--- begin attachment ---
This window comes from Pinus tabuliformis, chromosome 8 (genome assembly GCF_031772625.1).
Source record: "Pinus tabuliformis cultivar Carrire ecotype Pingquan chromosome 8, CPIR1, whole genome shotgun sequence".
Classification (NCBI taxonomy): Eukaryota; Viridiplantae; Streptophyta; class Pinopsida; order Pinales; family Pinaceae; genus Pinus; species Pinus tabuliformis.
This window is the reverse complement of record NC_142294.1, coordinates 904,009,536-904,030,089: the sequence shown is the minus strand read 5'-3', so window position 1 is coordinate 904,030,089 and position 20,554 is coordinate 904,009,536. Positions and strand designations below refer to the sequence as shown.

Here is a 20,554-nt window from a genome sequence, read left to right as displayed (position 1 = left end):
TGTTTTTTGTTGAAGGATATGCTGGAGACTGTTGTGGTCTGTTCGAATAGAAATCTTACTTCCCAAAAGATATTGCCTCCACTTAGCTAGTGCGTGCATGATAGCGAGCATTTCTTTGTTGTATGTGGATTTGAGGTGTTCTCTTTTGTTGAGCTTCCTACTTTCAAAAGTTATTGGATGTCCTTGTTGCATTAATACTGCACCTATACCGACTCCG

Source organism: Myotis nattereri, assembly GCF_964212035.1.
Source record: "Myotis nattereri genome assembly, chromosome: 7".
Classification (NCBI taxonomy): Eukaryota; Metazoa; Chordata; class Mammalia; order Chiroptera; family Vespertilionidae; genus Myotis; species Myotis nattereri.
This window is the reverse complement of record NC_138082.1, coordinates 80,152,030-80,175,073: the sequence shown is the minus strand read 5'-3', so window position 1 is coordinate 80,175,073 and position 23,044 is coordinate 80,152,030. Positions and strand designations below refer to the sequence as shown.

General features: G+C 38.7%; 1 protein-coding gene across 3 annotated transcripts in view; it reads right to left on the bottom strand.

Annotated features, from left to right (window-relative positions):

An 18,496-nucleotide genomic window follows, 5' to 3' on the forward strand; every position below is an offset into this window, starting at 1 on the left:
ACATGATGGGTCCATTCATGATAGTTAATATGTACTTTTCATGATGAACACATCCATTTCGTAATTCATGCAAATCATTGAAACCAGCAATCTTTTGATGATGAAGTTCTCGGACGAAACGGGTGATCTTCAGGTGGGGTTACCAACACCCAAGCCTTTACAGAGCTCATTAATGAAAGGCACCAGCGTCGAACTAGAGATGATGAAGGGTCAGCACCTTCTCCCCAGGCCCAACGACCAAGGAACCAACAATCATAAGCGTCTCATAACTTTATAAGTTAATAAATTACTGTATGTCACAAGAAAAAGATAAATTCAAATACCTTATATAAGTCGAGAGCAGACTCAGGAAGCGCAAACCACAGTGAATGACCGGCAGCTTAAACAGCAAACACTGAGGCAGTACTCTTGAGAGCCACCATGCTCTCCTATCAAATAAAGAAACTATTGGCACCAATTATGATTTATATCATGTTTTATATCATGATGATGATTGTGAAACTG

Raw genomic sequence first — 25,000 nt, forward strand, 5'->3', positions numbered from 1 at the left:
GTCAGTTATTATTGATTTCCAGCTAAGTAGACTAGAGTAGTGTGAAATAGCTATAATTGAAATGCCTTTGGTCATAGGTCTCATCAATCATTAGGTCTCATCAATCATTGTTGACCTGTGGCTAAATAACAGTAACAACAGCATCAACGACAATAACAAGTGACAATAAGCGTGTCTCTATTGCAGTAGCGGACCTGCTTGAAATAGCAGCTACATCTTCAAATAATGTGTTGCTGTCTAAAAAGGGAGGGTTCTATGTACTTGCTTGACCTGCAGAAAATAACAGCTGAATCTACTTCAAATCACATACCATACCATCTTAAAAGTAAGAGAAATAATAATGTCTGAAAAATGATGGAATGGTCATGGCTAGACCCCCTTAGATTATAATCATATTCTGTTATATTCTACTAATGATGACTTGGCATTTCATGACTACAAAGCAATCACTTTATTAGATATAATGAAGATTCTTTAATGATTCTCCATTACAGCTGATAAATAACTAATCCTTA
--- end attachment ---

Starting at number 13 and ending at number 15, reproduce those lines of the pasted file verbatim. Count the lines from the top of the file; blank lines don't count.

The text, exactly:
An 18,496-nucleotide genomic window follows, 5' to 3' on the forward strand; every position below is an offset into this window, starting at 1 on the left:
ACATGATGGGTCCATTCATGATAGTTAATATGTACTTTTCATGATGAACACATCCATTTCGTAATTCATGCAAATCATTGAAACCAGCAATCTTTTGATGATGAAGTTCTCGGACGAAACGGGTGATCTTCAGGTGGGGTTACCAACACCCAAGCCTTTACAGAGCTCATTAATGAAAGGCACCAGCGTCGAACTAGAGATGATGAAGGGTCAGCACCTTCTCCCCAGGCCCAACGACCAAGGAACCAACAATCATAAGCGTCTCATAACTTTATAAGTTAATAAATTACTGTATGTCACAAGAAAAAGATAAATTCAAATACCTTATATAAGTCGAGAGCAGACTCAGGAAGCGCAAACCACAGTGAATGACCGGCAGCTTAAACAGCAAACACTGAGGCAGTACTCTTGAGAGCCACCATGCTCTCCTATCAAATAAAGAAACTATTGGCACCAATTATGATTTATATCATGTTTTATATCATGATGATGATTGTGAAACTG

Raw genomic sequence first — 25,000 nt, forward strand, 5'->3', positions numbered from 1 at the left: